In my travels about the internet I happened upon six of John Updike’s rules for literary criticism. Though these rules were originally published in Updike’s 1977 anthology Picked up Pieces, I think they remain relevant for experienced contemporary critics as well as those seeking to dip a toe into critical waters. In fact, I suspect these guidelines could be applied as signposts for any sort of critical analysis, regardless of the medium in question; in the interest of brevity, I’ll save said discussion for another day.
A word of warning before we proceed any further. Criticism, like art itself, can often be a very subjective thing. What one person reasonably and rationally justifies as a sound evaluation can just as easily and efficiently be dismissed by another. Therefore, it’s important to take the following rules, as well as my subsequent editorial, with a grain of salt. When art is defined by what the audience is willing to accept as art, the waters of critical consideration can get a bit muddied.
1- Try to understand what the author wished to do, and do not blame him for not achieving what he did not attempt.
In my estimation this is a crucial first step. Reading a text with enough depth to understand the author’s motivations informs the sorts of conclusions that can be drawn from various metaphors, allusions, and sundry literary devices within the book.
Additionally, there is a difference between blaming an author for missing their goals and holding them to account for the self same shortfall. Assume that a dedicated artist is concerned with honing their craft. Showing how a book misses an understood, or explicit, goal is a very good way to help an author reflect on their growth. Moreover, it establishes a meaningful connection between critic and writer.
2- Give him [or her] enough direct quotation – at least one extended passage – of the book’s prose so the review’s reader can form his own impression, can get his own taste.
Generally, I don’t think this is a hard and fast necessity. Between Google books and Amazon it’s easy enough to find a chapter of a given book. However, there is something to be said of a critic who can find a passage from a book which embodies the novel’s themes as well as the writer’s narrative voice. Alternatively, there are writers whose wholesale style and subject are so unconventional, James Marshall comes to mind, that any paragraph would be sufficient to show off a text’s essential uniqueness.
3 -Confirm your description of the book with quotation from the book, if only phrase-long, rather than proceeding by fuzzy precis.
Again, not a rule I think people need to follow. Updike was writing for a literary market with less access to books and book marketing than the world in which we find ourselves today. This said, rule three speaks to something essential and often absent within a quick, fast, and dirty review market: supporting evidence. Regardless of word limits and other such barriers, if a critic puts a judgement on the table they owe the reader and subject under evaluation some level of substantiation.
4- Go easy on plot summary, and do not give away the ending.
Yes. Forever yes. Frankly, it is a poor critic who can’t evaluate a text without giving away the ending. One, if not the ultimate, purpose of a review is to help a reader make an informed choice about if they will read a particular text. Spoiling the ending, or giving away the resolution to a story’s central conflict nullifies the need for a review. However, there is a time and place for full-on analysis. In those missives, which can often masquerade as reviews, surprise endings are not sacrosanct.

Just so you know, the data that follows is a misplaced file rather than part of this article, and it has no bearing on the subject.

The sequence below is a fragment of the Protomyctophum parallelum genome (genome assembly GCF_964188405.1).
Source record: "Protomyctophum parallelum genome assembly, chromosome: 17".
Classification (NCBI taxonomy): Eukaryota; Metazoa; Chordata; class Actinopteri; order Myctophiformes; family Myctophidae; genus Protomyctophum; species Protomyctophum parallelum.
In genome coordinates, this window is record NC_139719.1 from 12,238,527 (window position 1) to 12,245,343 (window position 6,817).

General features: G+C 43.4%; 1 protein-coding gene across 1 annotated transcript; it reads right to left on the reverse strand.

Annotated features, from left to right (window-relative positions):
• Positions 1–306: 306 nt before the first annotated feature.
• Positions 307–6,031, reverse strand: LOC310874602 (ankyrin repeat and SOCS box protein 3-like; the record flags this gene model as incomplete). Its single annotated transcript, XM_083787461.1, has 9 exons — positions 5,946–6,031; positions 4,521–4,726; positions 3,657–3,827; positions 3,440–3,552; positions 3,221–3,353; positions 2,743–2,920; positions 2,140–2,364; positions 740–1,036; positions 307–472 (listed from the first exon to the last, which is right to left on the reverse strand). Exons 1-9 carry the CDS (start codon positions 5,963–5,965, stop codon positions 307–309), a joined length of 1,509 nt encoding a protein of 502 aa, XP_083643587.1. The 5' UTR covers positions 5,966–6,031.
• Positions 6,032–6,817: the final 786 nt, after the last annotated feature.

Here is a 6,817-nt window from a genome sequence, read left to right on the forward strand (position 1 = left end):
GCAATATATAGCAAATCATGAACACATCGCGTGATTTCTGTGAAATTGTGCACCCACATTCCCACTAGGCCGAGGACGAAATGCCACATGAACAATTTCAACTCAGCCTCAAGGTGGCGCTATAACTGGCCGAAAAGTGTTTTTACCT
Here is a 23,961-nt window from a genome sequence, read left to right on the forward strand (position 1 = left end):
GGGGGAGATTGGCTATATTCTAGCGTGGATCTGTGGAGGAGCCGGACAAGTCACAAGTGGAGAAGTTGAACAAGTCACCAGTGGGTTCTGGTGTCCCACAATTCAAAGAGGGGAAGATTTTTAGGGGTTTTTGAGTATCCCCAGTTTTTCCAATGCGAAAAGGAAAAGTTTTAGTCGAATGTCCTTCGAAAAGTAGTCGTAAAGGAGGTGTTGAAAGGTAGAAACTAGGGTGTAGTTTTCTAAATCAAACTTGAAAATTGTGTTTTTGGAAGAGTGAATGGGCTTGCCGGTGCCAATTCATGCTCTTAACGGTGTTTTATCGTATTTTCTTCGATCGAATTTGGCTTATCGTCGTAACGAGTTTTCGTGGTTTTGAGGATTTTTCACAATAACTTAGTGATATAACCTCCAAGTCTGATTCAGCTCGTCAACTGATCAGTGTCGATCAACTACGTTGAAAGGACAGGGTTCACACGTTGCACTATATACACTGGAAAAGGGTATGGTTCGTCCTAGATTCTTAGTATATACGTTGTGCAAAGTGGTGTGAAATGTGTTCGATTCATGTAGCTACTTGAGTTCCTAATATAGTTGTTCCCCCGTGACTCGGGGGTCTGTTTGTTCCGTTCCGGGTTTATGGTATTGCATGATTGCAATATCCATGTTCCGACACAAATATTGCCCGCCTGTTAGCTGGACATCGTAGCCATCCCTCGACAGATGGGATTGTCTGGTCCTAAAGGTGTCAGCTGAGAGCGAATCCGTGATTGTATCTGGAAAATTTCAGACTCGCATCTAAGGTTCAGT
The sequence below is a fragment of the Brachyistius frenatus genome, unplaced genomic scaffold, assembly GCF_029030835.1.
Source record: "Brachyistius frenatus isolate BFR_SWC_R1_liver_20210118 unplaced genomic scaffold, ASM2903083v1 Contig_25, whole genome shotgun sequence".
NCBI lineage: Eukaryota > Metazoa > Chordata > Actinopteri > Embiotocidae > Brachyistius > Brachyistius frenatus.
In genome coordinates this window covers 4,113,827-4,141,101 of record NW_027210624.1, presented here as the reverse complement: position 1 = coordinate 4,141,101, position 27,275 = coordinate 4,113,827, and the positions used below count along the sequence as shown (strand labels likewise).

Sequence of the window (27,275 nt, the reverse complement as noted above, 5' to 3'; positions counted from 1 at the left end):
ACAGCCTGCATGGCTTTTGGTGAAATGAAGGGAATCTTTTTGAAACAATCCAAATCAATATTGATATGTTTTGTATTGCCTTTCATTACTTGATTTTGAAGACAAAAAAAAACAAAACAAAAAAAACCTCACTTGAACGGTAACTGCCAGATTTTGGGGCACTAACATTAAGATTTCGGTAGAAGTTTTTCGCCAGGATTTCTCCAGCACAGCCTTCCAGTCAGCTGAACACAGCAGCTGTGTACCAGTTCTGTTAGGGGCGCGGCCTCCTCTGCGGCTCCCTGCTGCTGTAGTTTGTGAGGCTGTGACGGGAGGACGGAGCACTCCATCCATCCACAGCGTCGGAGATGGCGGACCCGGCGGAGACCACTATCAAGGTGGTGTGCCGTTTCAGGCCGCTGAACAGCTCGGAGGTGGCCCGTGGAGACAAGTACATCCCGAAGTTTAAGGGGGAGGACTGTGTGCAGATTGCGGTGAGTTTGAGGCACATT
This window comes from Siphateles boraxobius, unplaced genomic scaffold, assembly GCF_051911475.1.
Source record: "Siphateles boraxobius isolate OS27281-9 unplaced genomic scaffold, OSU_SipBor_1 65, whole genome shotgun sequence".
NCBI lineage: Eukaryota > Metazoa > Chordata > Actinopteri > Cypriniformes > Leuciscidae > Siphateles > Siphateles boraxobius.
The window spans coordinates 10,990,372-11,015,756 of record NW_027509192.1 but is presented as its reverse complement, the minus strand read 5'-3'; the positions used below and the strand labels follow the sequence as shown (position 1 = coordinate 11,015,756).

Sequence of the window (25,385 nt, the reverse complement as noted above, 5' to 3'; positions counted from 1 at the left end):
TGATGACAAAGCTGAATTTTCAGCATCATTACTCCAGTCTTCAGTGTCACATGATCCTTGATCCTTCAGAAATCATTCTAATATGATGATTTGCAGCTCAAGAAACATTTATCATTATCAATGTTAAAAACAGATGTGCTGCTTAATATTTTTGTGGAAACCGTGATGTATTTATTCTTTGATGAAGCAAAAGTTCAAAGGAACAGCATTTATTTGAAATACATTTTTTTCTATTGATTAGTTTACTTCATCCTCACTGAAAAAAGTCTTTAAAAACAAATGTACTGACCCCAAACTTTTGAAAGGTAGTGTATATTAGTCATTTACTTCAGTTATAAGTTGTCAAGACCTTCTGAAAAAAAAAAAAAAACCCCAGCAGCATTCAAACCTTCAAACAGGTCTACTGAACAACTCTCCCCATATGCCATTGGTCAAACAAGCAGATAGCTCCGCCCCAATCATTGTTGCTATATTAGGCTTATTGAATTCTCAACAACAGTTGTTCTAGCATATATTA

5- If the book is judged deficient, cite a successful example along the same lines, from the author’s ouevre or elsewhere. Try to understand the failure. Sure it’s his and not yours?
The ability to compare from one text to another is the mark of a great and well experienced critic. Bearing this in mind, any poser can use Wikipedia to pad a piece with a couple hundred words of name dropping. Even if those references are genuine, filling a review with oblique comparisons can be worse than useless to somebody using a review as a roadmap to break into a particular genre or style.
I’d also offer there’s nothing wrong with a critic who is willing to admit that their personal taste renders a certain book unpalatable. Again, so long as the reviewer is clearly justifying their position – so much so that the reader can compare their own tastes to the critic’s – they are doing their job.
Updike also offered a sixth potential rule.
6. To these concrete five might be added a vaguer sixth, having to do with maintaining a chemical purity in the reaction between product and appraiser. Do not accept for review a book you are predisposed to dislike, or committed by friendship to like. Do not imagine yourself a caretaker of any tradition, an enforcer of any party standards, a warrior in an ideological battle, a corrections officer of any kind. Never, never (John Aldridge, Norman Podhoretz) try to put the author ‘in his place,’ making him a pawn in a contest with other reviewers. Review the book, not the reputation. Submit to whatever spell, weak or strong, is being cast. Better to praise and share than blame and ban. The communion between reviewer and his public is based upon the presumption of certain possible joys in reading, and all our discriminations should curve toward that end.
Much of this rule exists to protect the critic. Just as authors put a part of themselves on public display through their work, so too do critics. It’s a different sort of vulnerability, but it exists in the moments when readers go out of their way to tell a critic they are wrong/stupid/tasteless.
Also, Updike’s sixth rule speaks to a maxim made famous by Wil Wheaton, “Don’t be a dick.”
Sage advice for all critics.